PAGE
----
Think about the last person you hired. Do they still work there? Are you pleased with their performance? Do you feel like they share the company values and meet (or exceed) your expectations? Are they making friends at work? If not, your new hire onboarding process could be to blame.
The first 90 days are crucial to making your new hires successful and increase employee retention. This is the time to get them on board, share expectations, help them understand what your company is all about and give them a roadmap to the future. If you don’t have a plan for the first 90 days of every employee, you’re likely to lose them down the road.
If you’ve never heard of onboarding, or if your current approach could use some tweaking, here are a few of the best practices for onboarding used by the most successful companies.
It’s not the same as training.
Onboarding isn’t about showing them their job duties and training them on a new computer software. It’s about allowing your employees to feel, see, and hear what your company is about. It’s about getting them on board you’re your vision, not just the day to day tasks. New hire onboarding builds rapport with the company and gives support from coworkers and management.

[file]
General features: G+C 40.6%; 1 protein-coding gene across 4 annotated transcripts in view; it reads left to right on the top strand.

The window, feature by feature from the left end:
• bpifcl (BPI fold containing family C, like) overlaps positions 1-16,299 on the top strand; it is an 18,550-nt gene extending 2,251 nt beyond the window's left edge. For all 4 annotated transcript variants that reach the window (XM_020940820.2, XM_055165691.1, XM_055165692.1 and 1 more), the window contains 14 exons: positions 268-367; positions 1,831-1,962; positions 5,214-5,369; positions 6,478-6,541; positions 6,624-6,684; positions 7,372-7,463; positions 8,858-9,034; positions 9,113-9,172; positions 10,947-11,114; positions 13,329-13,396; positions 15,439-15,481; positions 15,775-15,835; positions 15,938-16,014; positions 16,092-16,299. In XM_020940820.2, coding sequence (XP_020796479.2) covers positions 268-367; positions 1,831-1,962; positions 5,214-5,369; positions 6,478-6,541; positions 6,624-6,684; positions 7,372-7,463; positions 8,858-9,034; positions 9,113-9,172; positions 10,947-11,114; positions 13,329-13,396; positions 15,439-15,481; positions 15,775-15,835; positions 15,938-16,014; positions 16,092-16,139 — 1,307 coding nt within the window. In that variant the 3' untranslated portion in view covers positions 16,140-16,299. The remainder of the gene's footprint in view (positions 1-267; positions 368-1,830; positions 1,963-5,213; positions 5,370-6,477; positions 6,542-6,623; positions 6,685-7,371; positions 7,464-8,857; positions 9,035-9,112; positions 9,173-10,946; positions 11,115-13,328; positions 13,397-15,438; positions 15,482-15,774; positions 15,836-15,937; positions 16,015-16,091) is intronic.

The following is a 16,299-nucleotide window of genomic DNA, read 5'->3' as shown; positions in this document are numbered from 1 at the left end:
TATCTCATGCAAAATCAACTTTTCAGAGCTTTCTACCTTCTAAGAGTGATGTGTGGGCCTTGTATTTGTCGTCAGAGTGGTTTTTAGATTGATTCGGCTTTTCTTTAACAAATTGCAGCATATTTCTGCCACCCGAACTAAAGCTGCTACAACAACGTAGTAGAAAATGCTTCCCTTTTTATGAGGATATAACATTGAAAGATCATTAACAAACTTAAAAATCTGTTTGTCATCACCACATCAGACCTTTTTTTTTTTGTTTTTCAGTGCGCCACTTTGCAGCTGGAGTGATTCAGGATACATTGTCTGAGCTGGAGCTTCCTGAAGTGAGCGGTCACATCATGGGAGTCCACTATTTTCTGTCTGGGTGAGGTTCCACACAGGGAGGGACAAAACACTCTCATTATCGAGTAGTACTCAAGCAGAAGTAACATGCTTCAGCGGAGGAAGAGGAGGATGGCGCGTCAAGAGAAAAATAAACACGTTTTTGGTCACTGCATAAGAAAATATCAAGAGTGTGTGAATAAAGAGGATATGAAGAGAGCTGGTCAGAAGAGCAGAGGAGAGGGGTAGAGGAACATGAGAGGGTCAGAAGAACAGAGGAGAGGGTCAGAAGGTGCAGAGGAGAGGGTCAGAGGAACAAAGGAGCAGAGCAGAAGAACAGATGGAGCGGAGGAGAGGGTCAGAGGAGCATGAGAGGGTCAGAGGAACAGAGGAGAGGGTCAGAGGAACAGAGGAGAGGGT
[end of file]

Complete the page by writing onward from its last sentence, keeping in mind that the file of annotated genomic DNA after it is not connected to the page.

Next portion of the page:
Create a Program
It’s more than just taking them to lunch or showing them a promo video. Studies show that when walked through a structured onboarding program employees are significantly more likely to stick with the company for three years or more on average. Here’s a few ideas to incorporate into your program that can make a big difference.
The buddy system:
The buddy system is a great way to help new hires acclimate quickly. Give them a buddy or a mentor that they can lean on during those first few weeks. This is someone who will help them learn their way around the office, learn the ins and outs of who is who and how things work.
Dress them up, get them enthusiastic, and make them feel included with company swag bags! They just started a new job, chances are they are pretty excited (and probably nervous). Show them you are grateful to have them with a swag bag.
Give new hires a glance into how the company works from all angles. Offer a front-line experience by giving them a shift on the factory floor, in the store, or answering customer service calls. This is especially helpful for new leaders or management positions.
Make it memorable:
If your onboarding is thorough, diverse, and relevant, it will also be memorable. This doesn’t mean you have to plan a big outing or expensive company event. It’s about providing insight, making introductions to key employees, managers, or stakeholders, and giving support.
Onboarding is more than just making a good impression. It shows your excitement and gratitude for the contribution brought by a new team member. When new hires feel seen, heard, and accountable, it breeds loyalty, hard work, and engagement.